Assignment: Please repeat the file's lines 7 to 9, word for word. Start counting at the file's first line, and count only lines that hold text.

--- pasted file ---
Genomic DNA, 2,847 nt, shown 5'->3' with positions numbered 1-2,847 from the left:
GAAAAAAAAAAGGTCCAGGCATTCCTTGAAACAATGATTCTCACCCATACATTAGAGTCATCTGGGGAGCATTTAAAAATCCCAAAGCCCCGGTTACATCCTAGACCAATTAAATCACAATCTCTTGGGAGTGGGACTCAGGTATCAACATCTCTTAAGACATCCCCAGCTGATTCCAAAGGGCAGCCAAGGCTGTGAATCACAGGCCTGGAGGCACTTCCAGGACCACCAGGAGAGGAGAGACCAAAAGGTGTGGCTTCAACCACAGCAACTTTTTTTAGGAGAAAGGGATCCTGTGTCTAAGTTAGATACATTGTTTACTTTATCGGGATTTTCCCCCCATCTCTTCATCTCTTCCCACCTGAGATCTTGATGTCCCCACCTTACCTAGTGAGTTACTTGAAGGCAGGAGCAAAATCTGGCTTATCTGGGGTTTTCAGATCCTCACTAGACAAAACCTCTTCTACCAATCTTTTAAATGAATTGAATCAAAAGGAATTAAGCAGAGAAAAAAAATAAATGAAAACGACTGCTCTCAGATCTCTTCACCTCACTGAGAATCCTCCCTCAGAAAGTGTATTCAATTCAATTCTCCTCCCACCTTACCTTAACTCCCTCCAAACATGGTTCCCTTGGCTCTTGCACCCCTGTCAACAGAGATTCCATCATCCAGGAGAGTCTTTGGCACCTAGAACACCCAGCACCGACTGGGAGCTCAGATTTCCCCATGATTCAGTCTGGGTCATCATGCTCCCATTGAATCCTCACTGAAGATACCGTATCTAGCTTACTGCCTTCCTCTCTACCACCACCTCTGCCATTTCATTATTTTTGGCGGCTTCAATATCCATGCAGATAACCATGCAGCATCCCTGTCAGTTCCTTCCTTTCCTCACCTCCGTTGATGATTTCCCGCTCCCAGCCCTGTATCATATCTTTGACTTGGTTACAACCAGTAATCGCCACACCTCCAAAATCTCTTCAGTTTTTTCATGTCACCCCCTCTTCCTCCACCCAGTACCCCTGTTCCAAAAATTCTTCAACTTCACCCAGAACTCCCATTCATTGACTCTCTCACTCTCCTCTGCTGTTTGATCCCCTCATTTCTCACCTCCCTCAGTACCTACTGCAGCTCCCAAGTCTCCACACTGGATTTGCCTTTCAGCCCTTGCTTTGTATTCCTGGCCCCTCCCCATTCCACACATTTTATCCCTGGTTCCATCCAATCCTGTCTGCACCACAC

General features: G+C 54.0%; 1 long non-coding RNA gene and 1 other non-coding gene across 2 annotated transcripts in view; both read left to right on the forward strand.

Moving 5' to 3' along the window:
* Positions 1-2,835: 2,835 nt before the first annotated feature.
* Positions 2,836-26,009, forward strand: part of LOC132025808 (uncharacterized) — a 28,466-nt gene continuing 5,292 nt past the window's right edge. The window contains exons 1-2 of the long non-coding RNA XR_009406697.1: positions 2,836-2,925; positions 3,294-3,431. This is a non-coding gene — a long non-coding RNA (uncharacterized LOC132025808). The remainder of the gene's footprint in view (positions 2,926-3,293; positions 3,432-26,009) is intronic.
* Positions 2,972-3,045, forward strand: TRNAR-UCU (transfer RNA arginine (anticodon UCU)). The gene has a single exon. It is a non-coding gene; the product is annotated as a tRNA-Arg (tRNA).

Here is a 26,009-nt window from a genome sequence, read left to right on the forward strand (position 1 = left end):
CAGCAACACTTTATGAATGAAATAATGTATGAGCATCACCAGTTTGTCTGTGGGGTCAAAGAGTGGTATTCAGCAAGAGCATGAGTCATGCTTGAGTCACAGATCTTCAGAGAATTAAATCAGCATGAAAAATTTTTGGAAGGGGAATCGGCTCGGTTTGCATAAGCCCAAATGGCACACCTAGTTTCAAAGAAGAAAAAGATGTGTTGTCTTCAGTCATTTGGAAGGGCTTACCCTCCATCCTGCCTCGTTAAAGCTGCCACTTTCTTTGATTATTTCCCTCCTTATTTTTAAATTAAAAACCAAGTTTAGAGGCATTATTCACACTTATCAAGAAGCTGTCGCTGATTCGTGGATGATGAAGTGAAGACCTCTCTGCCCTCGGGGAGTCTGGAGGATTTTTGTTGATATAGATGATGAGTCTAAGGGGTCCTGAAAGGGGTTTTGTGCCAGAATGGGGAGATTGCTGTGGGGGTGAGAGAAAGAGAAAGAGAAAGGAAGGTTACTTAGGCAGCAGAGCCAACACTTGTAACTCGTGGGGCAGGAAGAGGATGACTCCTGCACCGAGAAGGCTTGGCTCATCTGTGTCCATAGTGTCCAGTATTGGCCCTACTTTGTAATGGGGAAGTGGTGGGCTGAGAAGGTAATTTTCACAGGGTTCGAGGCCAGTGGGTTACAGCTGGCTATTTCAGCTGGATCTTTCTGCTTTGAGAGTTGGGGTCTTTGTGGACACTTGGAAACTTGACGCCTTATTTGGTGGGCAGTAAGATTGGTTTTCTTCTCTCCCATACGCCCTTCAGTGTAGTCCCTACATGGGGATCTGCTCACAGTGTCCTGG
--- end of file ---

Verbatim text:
* Positions 2,972-3,045, forward strand: TRNAR-UCU (transfer RNA arginine (anticodon UCU)). The gene has a single exon. It is a non-coding gene; the product is annotated as a tRNA-Arg (tRNA).

Here is a 26,009-nt window from a genome sequence, read left to right on the forward strand (position 1 = left end):
CAGCAACACTTTATGAATGAAATAATGTATGAGCATCACCAGTTTGTCTGTGGGGTCAAAGAGTGGTATTCAGCAAGAGCATGAGTCATGCTTGAGTCACAGATCTTCAGAGAATTAAATCAGCATGAAAAATTTTTGGAAGGGGAATCGGCTCGGTTTGCATAAGCCCAAATGGCACACCTAGTTTCAAAGAAGAAAAAGATGTGTTGTCTTCAGTCATTTGGAAGGGCTTACCCTCCATCCTGCCTCGTTAAAGCTGCCACTTTCTTTGATTATTTCCCTCCTTATTTTTAAATTAAAAACCAAGTTTAGAGGCATTATTCACACTTATCAAGAAGCTGTCGCTGATTCGTGGATGATGAAGTGAAGACCTCTCTGCCCTCGGGGAGTCTGGAGGATTTTTGTTGATATAGATGATGAGTCTAAGGGGTCCTGAAAGGGGTTTTGTGCCAGAATGGGGAGATTGCTGTGGGGGTGAGAGAAAGAGAAAGAGAAAGGAAGGTTACTTAGGCAGCAGAGCCAACACTTGTAACTCGTGGGGCAGGAAGAGGATGACTCCTGCACCGAGAAGGCTTGGCTCATCTGTGTCCATAGTGTCCAGTATTGGCCCTACTTTGTAATGGGGAAGTGGTGGGCTGAGAAGGTAATTTTCACAGGGTTCGAGGCCAGTGGGTTACAGCTGGCTATTTCAGCTGGATCTTTCTGCTTTGAGAGTTGGGGTCTTTGTGGACACTTGGAAACTTGACGCCTTATTTGGTGGGCAGTAAGATTGGTTTTCTTCTCTCCCATACGCCCTTCAGTGTAGTCCCTACATGGGGATCTGCTCACAGTGTCCTGG